ETA: I did owner training because I have SEVERAL disabilites, and found it easier to train to what I needed, while I still can, than to track down a trainer who knows what I need with the multiple disabilities. A lot of people think that they can train their dogs, but most, like the previous post says, are not suited.

Also, once the dog is 4 or 5, it is time to look for a SDP, or service dog prospect, because the SD should be retired by the time they are 8 or 9, and that is pushing it. It really depends on the dog.
This is a good reply, learned much ofservice dog .
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Old 08-13-2014, 01:37 AM
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Thank you. This has been very helpful. Looks like I am going overboard in covering my bases as we start down this path. I guess that won't hurt but it doesn't sound like it will necessarily help either.
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Old 08-13-2014, 09:34 AM
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1. How do I certify him as a service animal?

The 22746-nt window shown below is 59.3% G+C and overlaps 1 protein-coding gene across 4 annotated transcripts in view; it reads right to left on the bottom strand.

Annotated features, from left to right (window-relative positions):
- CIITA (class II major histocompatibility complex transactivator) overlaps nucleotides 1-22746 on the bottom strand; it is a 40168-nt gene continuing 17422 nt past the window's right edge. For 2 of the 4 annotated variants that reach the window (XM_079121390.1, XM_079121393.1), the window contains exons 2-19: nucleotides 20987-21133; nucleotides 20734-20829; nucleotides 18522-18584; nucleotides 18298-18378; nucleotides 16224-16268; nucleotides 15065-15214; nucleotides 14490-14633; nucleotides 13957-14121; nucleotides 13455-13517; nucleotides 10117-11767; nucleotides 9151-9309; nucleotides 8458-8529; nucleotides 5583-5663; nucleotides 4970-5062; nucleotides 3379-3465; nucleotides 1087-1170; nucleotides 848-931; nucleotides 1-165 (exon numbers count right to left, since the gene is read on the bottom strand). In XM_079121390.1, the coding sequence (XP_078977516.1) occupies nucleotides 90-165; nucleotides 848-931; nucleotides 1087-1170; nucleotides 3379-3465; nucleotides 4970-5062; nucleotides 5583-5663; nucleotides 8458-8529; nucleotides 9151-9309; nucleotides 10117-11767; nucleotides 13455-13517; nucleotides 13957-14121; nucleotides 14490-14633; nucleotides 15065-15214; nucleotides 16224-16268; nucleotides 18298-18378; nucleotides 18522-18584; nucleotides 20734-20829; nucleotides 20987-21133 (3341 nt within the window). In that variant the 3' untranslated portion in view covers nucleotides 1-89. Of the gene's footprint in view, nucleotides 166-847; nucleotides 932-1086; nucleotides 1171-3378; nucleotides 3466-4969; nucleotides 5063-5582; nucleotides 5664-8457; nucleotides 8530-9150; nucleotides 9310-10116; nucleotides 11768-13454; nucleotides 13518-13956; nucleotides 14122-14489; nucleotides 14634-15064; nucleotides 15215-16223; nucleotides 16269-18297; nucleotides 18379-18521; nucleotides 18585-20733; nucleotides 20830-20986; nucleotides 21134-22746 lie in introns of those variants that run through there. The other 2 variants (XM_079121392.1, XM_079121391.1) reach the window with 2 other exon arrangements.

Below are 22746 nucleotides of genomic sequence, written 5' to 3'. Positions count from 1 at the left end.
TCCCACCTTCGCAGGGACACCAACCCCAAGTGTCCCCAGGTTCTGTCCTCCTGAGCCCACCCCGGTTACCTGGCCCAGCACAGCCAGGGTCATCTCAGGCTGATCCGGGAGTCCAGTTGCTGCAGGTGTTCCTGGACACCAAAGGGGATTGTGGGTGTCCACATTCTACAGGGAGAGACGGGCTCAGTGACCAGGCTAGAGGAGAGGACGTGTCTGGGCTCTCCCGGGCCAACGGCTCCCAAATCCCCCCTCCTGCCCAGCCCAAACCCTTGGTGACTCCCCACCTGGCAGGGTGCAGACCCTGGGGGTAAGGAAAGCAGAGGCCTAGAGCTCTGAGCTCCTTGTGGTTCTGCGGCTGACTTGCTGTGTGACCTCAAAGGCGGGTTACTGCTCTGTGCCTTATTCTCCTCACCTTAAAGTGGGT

There is no certification for service dogs. The only requirement the ADA sets forth is that a service dog performs a task that mitigates or helps with the effects of a disability that the handler has. There are registries you can register him with, but the registration is pretty meaningless.

2. Would he be called my "service dog in training" until he has learned the needed tasks?

The ADA only requires that a service dog know a task, but most handlers prefer that their dog have solid obedience and public access (not greeting people, not sniffing the floor constantly, attentive to your instructions even under exciting circumstances) before graduating them from SDiT to SD.

3. What would I need from my doctor as a letter saying I need the animal as a service dog?

Nothing if you're planning on training the dog yourself. However, documentation of disability is necessary if you plan on going through an organization or business to get your service dog, as well as to get housing in no-pet rentals, and to bring your dog to work or campus.

Facebook actually has the most extensive service dog community groups out of anywhere on the internet which are great resources. My favorites are Force Free Service Dogs for those who train force-free, ProBoneO (legal questions and advice), and Owner Trained Service Dogs. There's also a group specific to service dogs for persons with invisible disabilities.

For more information in general, Service Dog Central is an invaluable resource.